After two UF students died following car crashes on West University Avenue in less than two months, city and police officials are taking steps to increase traffic safety on West University Avenue.
On Jan. 20, the Gainesville Police Department announced the Gator Special Traffic Enforcement Program (STEP) to conduct high visibility traffic enforcement along roadways adjacent to UF.
A day later, the Gainesville City Commission voted to approve a traffic safety plan that includes creating a task force to provide short-term safety solutions on University Avenue, including a speed limit reduction, barriers and flashing lights at intersections.
The changes came less than a week after a car hit five students standing on the sidewalk at the corner of NW 17th Street and West University Avenue. The crash killed 18-year-old UF student Sophia Lambert and sent five other people to the hospital. On Dec. 9, 18-year-old Maggie Paxton was killed in a hit-and-run a few blocks west on the same road.
As part of Gator STEP, Gainesville police will also conduct a crash analysis of the area between 1300 W University Ave. and 2200 W University Ave. to identify the types of crashes that occur there and any preventive measures that can be taken.
Law enforcement recorded at least 87 traffic violations from Jan. 20 to Jan. 23 on the streets including West University Avenue, Southwest Archer Road, Southwest 34th Street and Southwest 13th Street and surrounding areas, according to information GPD’s Daily Bulletin. The week prior to the STEP program’s introduction, from Jan. 16 to Jan. 19, there were about 68 traffic violations recorded in the same areas.
This is only the first step in creating a safer environment, GPD spokesperson Graham Glover said. While the department has received many calls asking them to address road safety, by changing the speed limit or adding speed bumps and barriers, those actions are not in GPD’s jurisdiction.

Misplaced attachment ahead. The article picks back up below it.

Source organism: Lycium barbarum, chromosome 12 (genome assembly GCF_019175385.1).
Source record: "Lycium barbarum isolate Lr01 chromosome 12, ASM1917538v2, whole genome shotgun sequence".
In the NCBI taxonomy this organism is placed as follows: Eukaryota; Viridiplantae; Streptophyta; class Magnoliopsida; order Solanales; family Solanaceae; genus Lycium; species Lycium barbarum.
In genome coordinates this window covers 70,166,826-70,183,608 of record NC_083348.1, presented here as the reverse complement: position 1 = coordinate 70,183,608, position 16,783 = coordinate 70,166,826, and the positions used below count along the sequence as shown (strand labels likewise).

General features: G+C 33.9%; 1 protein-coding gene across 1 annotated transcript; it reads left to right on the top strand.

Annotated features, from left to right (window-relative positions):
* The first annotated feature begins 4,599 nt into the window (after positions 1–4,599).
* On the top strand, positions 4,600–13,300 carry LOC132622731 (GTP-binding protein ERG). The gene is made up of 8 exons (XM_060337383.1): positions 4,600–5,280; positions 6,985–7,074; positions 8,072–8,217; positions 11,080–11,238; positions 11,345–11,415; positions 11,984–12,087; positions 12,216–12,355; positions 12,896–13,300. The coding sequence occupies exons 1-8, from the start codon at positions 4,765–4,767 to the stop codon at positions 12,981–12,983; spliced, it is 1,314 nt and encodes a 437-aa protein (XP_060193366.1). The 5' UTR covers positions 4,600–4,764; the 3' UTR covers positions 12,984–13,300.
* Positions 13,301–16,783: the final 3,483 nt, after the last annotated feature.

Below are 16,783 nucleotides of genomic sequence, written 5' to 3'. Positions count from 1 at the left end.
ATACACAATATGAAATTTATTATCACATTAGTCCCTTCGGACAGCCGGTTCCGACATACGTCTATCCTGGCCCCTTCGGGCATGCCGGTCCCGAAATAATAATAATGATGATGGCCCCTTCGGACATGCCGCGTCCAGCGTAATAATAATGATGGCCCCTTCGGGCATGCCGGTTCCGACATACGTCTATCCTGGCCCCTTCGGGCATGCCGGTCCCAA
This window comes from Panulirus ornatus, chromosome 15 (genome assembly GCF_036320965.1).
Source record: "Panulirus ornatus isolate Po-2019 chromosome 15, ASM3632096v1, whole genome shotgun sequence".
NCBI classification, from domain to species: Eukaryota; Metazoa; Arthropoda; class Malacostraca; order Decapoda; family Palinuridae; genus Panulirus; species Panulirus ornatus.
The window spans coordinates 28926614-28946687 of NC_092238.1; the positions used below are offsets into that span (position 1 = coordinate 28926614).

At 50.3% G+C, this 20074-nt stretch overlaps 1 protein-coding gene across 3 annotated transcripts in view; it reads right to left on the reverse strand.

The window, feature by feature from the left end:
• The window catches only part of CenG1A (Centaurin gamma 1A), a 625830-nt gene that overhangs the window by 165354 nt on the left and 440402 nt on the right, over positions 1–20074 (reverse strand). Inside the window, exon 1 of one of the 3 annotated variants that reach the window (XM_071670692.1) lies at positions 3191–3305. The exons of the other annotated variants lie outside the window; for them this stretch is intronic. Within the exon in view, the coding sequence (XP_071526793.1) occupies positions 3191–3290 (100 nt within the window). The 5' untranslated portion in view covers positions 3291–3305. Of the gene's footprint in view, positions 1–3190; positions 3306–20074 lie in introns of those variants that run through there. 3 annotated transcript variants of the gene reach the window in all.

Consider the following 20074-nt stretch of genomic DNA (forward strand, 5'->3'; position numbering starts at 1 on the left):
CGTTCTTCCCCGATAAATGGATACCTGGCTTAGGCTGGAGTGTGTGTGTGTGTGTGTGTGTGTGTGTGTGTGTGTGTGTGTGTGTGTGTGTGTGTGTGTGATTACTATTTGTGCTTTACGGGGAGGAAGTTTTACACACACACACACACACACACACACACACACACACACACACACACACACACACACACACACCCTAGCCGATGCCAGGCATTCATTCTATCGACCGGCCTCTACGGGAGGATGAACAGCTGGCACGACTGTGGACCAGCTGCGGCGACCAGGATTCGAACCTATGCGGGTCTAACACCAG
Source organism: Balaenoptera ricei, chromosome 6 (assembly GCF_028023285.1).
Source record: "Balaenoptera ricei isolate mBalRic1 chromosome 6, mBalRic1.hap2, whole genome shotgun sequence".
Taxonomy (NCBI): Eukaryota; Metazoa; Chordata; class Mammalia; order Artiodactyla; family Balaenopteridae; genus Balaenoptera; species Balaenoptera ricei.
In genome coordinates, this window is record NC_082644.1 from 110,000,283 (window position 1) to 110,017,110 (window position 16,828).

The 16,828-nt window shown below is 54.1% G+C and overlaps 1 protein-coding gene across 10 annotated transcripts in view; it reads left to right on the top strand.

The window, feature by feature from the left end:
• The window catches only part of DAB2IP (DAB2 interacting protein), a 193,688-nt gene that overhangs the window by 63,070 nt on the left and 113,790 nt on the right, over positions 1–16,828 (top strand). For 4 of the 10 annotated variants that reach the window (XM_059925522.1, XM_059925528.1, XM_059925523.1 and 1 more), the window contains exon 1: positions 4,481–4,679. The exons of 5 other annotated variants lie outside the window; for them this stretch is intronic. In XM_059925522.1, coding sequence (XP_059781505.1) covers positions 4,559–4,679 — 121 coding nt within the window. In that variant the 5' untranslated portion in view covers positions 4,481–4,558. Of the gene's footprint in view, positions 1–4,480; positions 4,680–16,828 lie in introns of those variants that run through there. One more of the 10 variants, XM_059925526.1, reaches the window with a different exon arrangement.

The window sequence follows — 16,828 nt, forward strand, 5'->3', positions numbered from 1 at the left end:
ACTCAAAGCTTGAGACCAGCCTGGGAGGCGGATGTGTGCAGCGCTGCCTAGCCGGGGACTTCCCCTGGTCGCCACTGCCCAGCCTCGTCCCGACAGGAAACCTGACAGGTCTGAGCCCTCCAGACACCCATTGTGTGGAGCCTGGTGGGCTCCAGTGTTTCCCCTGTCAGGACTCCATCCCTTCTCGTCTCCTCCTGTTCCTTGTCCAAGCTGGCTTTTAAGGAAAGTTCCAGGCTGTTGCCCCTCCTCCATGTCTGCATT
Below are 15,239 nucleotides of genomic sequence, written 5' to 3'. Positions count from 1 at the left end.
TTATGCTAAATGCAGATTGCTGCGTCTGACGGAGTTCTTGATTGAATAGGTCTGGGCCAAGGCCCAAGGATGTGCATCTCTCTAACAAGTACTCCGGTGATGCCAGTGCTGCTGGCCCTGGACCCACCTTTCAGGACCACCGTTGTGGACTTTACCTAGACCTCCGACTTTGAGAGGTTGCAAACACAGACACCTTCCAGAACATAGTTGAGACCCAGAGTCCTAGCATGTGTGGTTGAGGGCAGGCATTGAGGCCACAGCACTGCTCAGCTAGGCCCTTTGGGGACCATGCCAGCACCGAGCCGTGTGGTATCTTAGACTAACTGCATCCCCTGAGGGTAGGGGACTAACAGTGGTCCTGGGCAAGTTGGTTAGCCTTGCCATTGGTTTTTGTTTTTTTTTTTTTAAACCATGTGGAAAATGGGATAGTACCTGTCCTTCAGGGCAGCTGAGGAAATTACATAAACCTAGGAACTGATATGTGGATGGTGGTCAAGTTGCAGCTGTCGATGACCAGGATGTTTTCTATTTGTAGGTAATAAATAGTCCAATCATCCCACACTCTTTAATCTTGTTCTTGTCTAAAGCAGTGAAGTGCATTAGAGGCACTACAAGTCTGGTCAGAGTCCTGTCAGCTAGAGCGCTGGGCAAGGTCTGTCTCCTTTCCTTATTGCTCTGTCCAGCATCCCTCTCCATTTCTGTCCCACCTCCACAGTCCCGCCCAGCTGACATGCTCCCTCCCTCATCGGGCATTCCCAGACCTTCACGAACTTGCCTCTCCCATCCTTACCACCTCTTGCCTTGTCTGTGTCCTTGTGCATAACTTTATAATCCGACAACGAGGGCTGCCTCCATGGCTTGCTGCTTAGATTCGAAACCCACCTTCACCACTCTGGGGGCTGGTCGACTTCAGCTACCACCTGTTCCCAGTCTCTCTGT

The city commission met Jan. 21 to discuss a seven-part traffic safety plan proposed by commissioner Harvery Ward, which passed in two rounds of voting.
Mayor Lauren Poe and commissioners Reina Saco and Adrian Hayes-Santos voted against the part of the plan that proposed traffic barriers along University Avenue. Poe said he isn’t confident barriers would make the busy road any safer and might even encourage higher speeds.
Because University Avenue is a state road, the city is unable to make permanent changes without the Florida Department of Transportation’s input, so Gainesville can only educate and enforce the law, Poe said.
“Nothing will change unless the state of Florida says so,” he said.
The commission said it plans to receive updates from City Manager Lee Feldman, who will approach the state department to discuss turning over responsibility of University Avenue and its intersection at 16th Street to the city of Gainesville.
If FDOT doesn’t agree to this, Commissioner David Arreola said, lobbying might be the next course of action.
“I believe that the families deserve to exhaust every single opportunity,” he said.
Commissioner Ward discussed temporarily closing two blocks on the intersection of University Avenue and 17th Street while the city collects information on how to make the area safer. Ward said the deaths of Sophia Lambert, Abigail Dougherty and GPD Lt. Corey Dahlem are enough reason to close the intersection.
Lisa Paxton, the mother of Margaret Paxton, spoke during the public comment section of the meeting.
“I appreciate the work you're doing as commissioners, but figure it out,” she said during the meeting. “This is not okay and we’re not going anywhere.”
This article has been updated to reflect that the traffic plan passed in two rounds of voting, and Mayor Lauren Poe and commissioners Reina Saco and Adrian Hayes-Santos voted against the part of the plan that proposed traffic barriers along University Avenue. The Alligator initially reported otherwise.
Contact Anna Wilder and Jack Prator at firstname.lastname@example.org and email@example.com. Follow them on Twitter @Anna_wilderr and @jack_prator.
Anna Wilder is a second-year journalism major and the criminal justice reporter. She's from Melbourne, Florida, and she enjoys being outdoors or playing the viola when she's not writing.
Jack is a UF journalism sophomore covering the Gainesville City Commission. If he's not in a hammock at the plaza he is probably watching the Queen's Gambit for the fifth time.